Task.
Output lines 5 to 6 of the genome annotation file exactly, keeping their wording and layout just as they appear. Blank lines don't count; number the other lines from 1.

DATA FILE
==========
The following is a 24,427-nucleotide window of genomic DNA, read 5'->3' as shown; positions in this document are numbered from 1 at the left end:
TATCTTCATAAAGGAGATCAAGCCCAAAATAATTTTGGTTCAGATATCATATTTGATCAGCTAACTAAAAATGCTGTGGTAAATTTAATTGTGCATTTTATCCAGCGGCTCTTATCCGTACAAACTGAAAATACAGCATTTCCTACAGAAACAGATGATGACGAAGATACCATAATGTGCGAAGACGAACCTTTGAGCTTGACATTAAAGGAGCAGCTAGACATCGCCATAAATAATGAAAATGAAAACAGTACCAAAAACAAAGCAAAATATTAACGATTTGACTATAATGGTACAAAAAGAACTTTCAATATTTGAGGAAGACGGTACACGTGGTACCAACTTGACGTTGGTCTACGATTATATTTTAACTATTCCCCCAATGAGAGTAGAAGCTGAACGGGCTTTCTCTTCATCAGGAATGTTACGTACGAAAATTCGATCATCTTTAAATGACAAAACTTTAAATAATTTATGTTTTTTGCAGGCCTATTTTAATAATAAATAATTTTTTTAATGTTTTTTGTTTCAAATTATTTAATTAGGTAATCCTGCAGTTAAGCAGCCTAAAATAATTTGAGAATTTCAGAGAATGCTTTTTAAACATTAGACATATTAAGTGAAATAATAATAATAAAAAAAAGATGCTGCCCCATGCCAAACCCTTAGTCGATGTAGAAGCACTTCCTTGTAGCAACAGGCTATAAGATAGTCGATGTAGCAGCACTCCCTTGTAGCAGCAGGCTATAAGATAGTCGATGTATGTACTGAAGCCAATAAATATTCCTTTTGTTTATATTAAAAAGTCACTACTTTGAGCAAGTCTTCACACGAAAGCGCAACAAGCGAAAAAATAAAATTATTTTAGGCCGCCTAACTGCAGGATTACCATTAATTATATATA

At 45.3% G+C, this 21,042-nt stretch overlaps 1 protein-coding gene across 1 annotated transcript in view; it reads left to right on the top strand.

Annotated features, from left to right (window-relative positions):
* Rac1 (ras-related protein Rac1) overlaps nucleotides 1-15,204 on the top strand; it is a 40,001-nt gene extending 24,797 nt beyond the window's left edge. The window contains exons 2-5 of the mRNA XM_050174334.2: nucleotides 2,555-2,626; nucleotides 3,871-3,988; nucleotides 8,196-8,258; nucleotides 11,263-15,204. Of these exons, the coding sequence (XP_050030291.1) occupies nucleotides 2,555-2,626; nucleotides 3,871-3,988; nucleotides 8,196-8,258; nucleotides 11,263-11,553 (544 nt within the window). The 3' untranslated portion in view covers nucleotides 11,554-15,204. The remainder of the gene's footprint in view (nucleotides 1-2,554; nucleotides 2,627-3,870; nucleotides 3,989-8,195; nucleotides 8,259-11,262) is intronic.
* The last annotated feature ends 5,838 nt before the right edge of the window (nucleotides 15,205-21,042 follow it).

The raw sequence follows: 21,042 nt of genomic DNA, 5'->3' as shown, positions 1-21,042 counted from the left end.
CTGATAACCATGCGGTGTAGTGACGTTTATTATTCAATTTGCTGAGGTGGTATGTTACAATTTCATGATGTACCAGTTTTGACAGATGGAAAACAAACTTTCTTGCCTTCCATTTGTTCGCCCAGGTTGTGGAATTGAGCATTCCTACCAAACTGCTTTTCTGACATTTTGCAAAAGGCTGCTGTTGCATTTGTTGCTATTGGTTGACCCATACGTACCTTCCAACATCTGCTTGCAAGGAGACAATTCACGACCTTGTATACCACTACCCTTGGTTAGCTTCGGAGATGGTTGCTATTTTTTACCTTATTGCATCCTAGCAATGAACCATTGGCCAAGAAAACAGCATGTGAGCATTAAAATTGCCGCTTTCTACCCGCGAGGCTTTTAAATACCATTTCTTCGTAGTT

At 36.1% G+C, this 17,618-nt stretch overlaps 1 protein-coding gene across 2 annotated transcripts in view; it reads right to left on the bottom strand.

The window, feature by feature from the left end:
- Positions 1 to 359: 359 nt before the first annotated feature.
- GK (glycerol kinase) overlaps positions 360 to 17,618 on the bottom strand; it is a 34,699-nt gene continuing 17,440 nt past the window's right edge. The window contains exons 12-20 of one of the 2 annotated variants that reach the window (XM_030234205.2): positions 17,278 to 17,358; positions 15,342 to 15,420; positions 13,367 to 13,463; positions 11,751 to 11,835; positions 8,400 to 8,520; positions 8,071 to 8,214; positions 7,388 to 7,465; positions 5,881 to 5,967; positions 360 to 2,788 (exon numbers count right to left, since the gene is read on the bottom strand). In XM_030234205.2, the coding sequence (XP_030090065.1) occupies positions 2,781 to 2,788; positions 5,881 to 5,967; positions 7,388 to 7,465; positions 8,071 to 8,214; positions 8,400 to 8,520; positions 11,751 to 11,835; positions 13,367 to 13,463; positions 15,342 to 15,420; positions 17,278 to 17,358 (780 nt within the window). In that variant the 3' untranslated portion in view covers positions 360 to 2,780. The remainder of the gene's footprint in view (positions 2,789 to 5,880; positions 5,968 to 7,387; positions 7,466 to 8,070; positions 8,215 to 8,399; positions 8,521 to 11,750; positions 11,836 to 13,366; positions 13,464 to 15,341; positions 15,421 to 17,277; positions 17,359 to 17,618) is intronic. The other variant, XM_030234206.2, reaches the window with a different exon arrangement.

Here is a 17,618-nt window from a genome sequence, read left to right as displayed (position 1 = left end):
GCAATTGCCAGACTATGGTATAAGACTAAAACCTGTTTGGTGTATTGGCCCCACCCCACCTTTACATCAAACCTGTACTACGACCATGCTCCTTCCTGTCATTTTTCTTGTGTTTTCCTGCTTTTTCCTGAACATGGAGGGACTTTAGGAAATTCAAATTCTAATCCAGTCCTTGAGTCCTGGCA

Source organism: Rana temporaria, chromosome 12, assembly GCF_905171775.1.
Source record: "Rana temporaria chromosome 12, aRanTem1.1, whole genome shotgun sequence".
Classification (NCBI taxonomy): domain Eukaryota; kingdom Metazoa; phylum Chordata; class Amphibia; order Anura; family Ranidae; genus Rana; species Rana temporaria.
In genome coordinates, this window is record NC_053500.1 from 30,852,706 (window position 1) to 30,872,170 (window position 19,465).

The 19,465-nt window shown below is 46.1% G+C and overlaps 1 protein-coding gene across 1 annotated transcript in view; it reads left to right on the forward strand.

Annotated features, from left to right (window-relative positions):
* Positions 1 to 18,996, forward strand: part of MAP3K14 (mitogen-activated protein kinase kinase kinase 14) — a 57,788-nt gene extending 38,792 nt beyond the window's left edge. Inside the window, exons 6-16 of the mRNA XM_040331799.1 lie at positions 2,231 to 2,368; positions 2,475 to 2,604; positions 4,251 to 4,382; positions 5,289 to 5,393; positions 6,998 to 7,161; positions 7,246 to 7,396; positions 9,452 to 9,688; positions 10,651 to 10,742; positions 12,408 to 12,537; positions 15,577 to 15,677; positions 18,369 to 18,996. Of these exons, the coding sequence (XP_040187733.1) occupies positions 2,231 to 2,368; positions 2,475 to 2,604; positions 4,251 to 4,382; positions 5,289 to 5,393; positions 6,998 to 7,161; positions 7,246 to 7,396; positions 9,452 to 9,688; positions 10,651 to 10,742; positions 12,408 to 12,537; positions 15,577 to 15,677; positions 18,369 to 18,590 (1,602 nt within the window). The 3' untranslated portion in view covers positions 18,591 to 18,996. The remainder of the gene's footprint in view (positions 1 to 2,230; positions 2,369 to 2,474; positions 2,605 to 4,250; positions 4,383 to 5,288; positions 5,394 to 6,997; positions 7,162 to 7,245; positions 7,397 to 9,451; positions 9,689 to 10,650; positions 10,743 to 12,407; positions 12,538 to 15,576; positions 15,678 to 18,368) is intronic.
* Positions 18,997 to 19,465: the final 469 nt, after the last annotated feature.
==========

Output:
* Rac1 (ras-related protein Rac1) overlaps nucleotides 1-15,204 on the top strand; it is a 40,001-nt gene extending 24,797 nt beyond the window's left edge. The window contains exons 2-5 of the mRNA XM_050174334.2: nucleotides 2,555-2,626; nucleotides 3,871-3,988; nucleotides 8,196-8,258; nucleotides 11,263-15,204. Of these exons, the coding sequence (XP_050030291.1) occupies nucleotides 2,555-2,626; nucleotides 3,871-3,988; nucleotides 8,196-8,258; nucleotides 11,263-11,553 (544 nt within the window). The 3' untranslated portion in view covers nucleotides 11,554-15,204. The remainder of the gene's footprint in view (nucleotides 1-2,554; nucleotides 2,627-3,870; nucleotides 3,989-8,195; nucleotides 8,259-11,262) is intronic.
* The last annotated feature ends 5,838 nt before the right edge of the window (nucleotides 15,205-21,042 follow it).